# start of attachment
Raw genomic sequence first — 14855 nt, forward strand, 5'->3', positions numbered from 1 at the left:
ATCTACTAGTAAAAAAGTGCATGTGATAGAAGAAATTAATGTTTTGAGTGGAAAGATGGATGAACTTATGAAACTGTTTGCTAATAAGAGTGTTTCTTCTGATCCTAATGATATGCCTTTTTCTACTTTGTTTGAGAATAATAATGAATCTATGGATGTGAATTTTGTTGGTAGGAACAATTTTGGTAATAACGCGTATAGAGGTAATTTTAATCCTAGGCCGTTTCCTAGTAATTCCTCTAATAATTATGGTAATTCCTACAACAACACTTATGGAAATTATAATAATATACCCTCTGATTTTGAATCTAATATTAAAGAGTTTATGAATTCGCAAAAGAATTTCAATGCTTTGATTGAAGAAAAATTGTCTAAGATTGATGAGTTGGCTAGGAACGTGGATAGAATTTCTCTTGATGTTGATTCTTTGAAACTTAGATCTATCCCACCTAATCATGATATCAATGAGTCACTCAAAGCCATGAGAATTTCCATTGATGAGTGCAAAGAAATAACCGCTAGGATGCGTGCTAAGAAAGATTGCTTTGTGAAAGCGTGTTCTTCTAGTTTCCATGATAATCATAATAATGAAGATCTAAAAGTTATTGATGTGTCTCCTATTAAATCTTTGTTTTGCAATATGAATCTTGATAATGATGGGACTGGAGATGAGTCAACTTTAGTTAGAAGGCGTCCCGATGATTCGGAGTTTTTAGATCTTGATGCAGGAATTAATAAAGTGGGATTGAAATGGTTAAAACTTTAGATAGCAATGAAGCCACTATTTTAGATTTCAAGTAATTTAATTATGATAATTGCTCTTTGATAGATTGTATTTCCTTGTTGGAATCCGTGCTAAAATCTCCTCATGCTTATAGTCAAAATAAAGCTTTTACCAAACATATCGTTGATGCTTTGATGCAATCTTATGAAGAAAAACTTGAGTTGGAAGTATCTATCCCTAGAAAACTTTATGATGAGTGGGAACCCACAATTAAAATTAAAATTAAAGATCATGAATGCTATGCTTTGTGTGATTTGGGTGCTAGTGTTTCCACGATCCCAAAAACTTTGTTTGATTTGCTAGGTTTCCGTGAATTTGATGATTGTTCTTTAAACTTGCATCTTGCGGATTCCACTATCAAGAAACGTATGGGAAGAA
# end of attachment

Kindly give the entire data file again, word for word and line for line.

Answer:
Raw genomic sequence first — 14855 nt, forward strand, 5'->3', positions numbered from 1 at the left:
ATCTACTAGTAAAAAAGTGCATGTGATAGAAGAAATTAATGTTTTGAGTGGAAAGATGGATGAACTTATGAAACTGTTTGCTAATAAGAGTGTTTCTTCTGATCCTAATGATATGCCTTTTTCTACTTTGTTTGAGAATAATAATGAATCTATGGATGTGAATTTTGTTGGTAGGAACAATTTTGGTAATAACGCGTATAGAGGTAATTTTAATCCTAGGCCGTTTCCTAGTAATTCCTCTAATAATTATGGTAATTCCTACAACAACACTTATGGAAATTATAATAATATACCCTCTGATTTTGAATCTAATATTAAAGAGTTTATGAATTCGCAAAAGAATTTCAATGCTTTGATTGAAGAAAAATTGTCTAAGATTGATGAGTTGGCTAGGAACGTGGATAGAATTTCTCTTGATGTTGATTCTTTGAAACTTAGATCTATCCCACCTAATCATGATATCAATGAGTCACTCAAAGCCATGAGAATTTCCATTGATGAGTGCAAAGAAATAACCGCTAGGATGCGTGCTAAGAAAGATTGCTTTGTGAAAGCGTGTTCTTCTAGTTTCCATGATAATCATAATAATGAAGATCTAAAAGTTATTGATGTGTCTCCTATTAAATCTTTGTTTTGCAATATGAATCTTGATAATGATGGGACTGGAGATGAGTCAACTTTAGTTAGAAGGCGTCCCGATGATTCGGAGTTTTTAGATCTTGATGCAGGAATTAATAAAGTGGGATTGAAATGGTTAAAACTTTAGATAGCAATGAAGCCACTATTTTAGATTTCAAGTAATTTAATTATGATAATTGCTCTTTGATAGATTGTATTTCCTTGTTGGAATCCGTGCTAAAATCTCCTCATGCTTATAGTCAAAATAAAGCTTTTACCAAACATATCGTTGATGCTTTGATGCAATCTTATGAAGAAAAACTTGAGTTGGAAGTATCTATCCCTAGAAAACTTTATGATGAGTGGGAACCCACAATTAAAATTAAAATTAAAGATCATGAATGCTATGCTTTGTGTGATTTGGGTGCTAGTGTTTCCACGATCCCAAAAACTTTGTTTGATTTGCTAGGTTTCCGTGAATTTGATGATTGTTCTTTAAACTTGCATCTTGCGGATTCCACTATCAAGAAACGTATGGGAAGAA